In November 1978, only 11 months into his term at the Fed, the dollar had fallen nearly 34% against the German mark and almost 42% against the Japanese yen. Price inflation was soaring. In 1979, the CPI has climbed on an annual basis to over 14%. Miler was a disaster as a Fed chairman.
Miller's role in the out of control inflationary economy came about because he targeted interest rates, while at the Fed. This led to a boom in money supply. M2 money growth reached as high as 12% on an annualized basis.
When Miller was removed, Paul Volcker came in and announced that interest rates would no longer be targeted and that money growth would be targeted and slowed. This killed the Miller created price inflation.
It now appears that Bernanke is pulling a type of Miller act, but with more crazed twists and turns.
Under Ben Bernanke we have had some remarkable changes in money growth, already. Here's a chart of quarterly annualized money growth (M2) since Bernanke took over at the Fed.
Things are likely to get even more erratic from here, since Bernanke appears to be making the same mistake that Miller did. For all Bernanke's bells and whistles about Operation Twist and QE this and that, what Bernanke really appears to be doing is like, Miller, instead of keeping an eye on money supply, he is targeting interest rates.
Over the last month, the Fed appears to be targeting the Fed Funds rate at 0.15%.
What's odd about this is that there appears to be very heavy downward pressure on U.S. rates. The 10-year U.S. Treasury yield fell to an all-time low of 1.659% this morning. Some downward pressure might be attributed to Operation Twist, but most of the downward pressure appears to be hot money flowing out of the eurozone.
This comes from the Dow Jones wire:
The benchmark 10-year U.S. Treasury yield sank to an all-time low of 1.659% early Wednesday in New York as fears about the euro-zone debt crisis intensified.So if rates are sinking, but the Fed Funds rate is not, that must mean the Fed has to be draining reserves from the system. And, indeed, they are. The Fed's H.3 release shows that total reserves have declined since mid_April, roughly the start of the latest intensity in the eurozone crisis.
The latest anxieties center around Spain's ability to support its banking system, piling on top of recent worries about Greece's future in the euro-zone bloc. This prompted global investors to seek out safer assets, pushing the 10-year yield below 1.672%, the previous low originally set in February 1946 and matched briefly last September.
This drain in reserves has been accompanied, as would be expected, by a dramatic slowdown in money growth (M2). According to the latest Fed H.6 release, annualized M2 money growth has declined from 9.8% over the last 12 months to 6.7% over the last 6 months to 4.0% over the last 3 months.
Last Friday, in the EPJ Daily Alert, I explained what is going on and the danger ahead:
What's behind all this? I suspect hot money.Bottom line, Bernanke, like Miller, by tying monetary policy to interest rate targeting is causing wild moves in money supply. Miller's money supply moves were all to the upside. Bernanke's are more erratic. The hot money inflow is causing him to drain reserves and slow money growth at present. It's possible that the drain could result in enough of a slowdown to cause the stock market and economy to head lower once again and cause President Obama to lose in his re-election bid. On the other hand, if things calm down and in the eurozone and the hot money flow stops or reverses itself, the manipulated boom continues with accelerating price inflation.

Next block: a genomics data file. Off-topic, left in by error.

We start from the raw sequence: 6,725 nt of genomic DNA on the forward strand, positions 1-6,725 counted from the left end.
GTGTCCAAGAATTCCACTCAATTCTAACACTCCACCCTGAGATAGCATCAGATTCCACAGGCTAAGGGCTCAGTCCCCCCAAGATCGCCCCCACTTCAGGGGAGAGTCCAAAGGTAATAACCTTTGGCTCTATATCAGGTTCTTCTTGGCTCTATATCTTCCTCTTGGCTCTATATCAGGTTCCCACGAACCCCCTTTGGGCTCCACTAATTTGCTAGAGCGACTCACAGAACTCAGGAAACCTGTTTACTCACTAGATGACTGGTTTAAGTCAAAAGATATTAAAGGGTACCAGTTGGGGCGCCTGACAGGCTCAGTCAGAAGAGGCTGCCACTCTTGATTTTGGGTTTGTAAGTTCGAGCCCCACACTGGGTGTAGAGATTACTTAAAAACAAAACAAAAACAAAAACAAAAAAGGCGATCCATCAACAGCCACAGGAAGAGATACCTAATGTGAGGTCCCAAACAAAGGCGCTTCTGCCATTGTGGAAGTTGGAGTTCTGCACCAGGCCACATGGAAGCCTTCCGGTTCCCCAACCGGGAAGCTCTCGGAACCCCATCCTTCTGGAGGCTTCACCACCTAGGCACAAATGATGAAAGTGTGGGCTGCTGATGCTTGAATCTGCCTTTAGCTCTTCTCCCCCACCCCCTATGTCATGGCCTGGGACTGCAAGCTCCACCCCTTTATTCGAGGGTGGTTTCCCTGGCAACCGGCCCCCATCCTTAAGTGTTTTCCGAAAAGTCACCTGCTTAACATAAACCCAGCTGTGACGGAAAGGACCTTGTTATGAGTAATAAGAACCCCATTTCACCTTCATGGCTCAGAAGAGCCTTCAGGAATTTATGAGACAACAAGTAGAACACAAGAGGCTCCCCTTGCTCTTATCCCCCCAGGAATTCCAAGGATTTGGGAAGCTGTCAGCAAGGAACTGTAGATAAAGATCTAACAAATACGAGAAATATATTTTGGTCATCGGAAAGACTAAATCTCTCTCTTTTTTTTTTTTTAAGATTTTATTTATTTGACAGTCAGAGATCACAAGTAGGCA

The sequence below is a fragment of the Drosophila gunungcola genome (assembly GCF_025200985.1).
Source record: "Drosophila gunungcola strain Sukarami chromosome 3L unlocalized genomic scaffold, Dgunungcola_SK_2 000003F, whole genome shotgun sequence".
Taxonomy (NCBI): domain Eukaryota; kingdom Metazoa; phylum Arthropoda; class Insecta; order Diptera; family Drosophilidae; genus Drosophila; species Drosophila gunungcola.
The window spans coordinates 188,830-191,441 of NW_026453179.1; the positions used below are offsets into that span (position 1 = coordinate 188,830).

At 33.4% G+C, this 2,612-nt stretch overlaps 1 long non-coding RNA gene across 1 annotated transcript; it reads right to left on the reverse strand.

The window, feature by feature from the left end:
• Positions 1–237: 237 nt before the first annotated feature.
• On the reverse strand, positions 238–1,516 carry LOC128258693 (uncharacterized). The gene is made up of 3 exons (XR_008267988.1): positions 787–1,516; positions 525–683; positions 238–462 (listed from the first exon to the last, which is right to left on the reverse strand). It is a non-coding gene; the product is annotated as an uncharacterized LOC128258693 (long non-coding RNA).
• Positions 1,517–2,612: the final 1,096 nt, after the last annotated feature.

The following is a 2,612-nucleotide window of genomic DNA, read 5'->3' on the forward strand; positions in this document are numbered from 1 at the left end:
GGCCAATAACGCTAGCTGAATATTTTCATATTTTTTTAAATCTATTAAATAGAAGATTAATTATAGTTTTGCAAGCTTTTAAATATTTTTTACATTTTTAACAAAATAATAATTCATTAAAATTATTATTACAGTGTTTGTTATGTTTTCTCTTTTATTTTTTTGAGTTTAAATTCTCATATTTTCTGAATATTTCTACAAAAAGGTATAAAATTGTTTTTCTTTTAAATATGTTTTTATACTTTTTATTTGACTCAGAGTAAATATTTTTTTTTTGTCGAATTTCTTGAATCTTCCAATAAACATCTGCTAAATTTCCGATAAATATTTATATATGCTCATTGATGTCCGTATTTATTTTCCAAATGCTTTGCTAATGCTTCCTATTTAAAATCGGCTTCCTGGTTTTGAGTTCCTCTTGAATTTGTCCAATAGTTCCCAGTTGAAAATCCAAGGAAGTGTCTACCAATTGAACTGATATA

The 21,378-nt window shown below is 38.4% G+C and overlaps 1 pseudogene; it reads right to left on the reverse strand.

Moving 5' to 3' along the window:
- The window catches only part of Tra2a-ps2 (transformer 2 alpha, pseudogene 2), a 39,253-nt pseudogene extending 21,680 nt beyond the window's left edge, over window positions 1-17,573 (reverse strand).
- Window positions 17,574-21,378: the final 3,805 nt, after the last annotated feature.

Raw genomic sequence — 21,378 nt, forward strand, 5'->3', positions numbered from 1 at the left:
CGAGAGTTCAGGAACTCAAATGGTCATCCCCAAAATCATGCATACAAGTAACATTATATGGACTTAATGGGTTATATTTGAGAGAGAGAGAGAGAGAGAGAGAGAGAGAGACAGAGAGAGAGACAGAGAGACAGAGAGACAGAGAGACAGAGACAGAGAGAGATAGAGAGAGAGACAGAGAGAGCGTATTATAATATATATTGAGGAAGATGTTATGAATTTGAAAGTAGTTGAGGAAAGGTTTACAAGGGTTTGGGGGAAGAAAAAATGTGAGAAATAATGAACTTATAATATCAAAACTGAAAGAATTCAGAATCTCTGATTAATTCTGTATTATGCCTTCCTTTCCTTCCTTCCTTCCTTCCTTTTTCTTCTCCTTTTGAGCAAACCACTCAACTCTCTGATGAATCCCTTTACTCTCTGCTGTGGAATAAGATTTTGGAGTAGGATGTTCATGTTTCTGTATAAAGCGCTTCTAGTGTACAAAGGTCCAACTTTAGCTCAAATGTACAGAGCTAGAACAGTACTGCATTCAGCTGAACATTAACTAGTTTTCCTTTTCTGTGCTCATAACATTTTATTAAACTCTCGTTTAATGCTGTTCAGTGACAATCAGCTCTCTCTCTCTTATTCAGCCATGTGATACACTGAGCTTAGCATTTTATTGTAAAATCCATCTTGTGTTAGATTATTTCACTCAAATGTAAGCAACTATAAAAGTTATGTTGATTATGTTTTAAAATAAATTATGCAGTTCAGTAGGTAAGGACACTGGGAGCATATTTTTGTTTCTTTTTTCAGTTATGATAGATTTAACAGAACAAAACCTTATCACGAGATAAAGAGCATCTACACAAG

Despite all the hullabaloo about Operation Twist and other Bernanke "tools', Fed policy is being run, the same as in the past, by targeting the Fed Funds rate. A glance at Fed data shows that the NY Fed has been targeting the effective Fed funds rate for some time at 0.15%.
If some hot money from the eurozone has been flowing into the United States (and it likely has), this would put downward pressure on rates in the U.S. Indeed, if you look at the numbers, it would make a lot of sense for this to go on. German government 6-month paper is yielding 0.06%. while comparable U.S. Treasury bills are yielding 0.15%. If you are a wealthy Greek, or Italian or Spaniard, what rate is going to look most attractive to you? Thus, the flow of money into the U.S. paper, which puts downward pressure on U.S. rates. However, if the Fed is targeting 0.15%, then they have to drain reserves to keep the rate at that level.
What's the problem with all this? Aside from the entire idea of the Fed manipulating interest rates in the first place, the manipulation is now being influenced by this overseas hot money. In other words, the reserve drain continues only as long as hot money is flowing hot into the U.S., a reversal of the hot money results in a reversal of Fed actions. As money flow heads out, the pressure on interest rates will reverse and be to the upside, which will cause the Fed to add reserves.
When this hot money reverses itself is difficult to determine. It will depend upon perceived risk in the eurozone, if the panic calms down, then the hot money flow stops and could even reverse itself.
Assuming, the hot money flow continues, this at some point will result in very slow money growth and a return to a very weak economy and stock market in the U.S., which I then anticipate the Fed would counter with more money printing.
The eventual outcome is likley to be more money printing by the Fed, but a dip may occur first as a result of the way Bernanke is managing monetary policy. Brace yourselves, the Bernanke roller coaster ride is not over.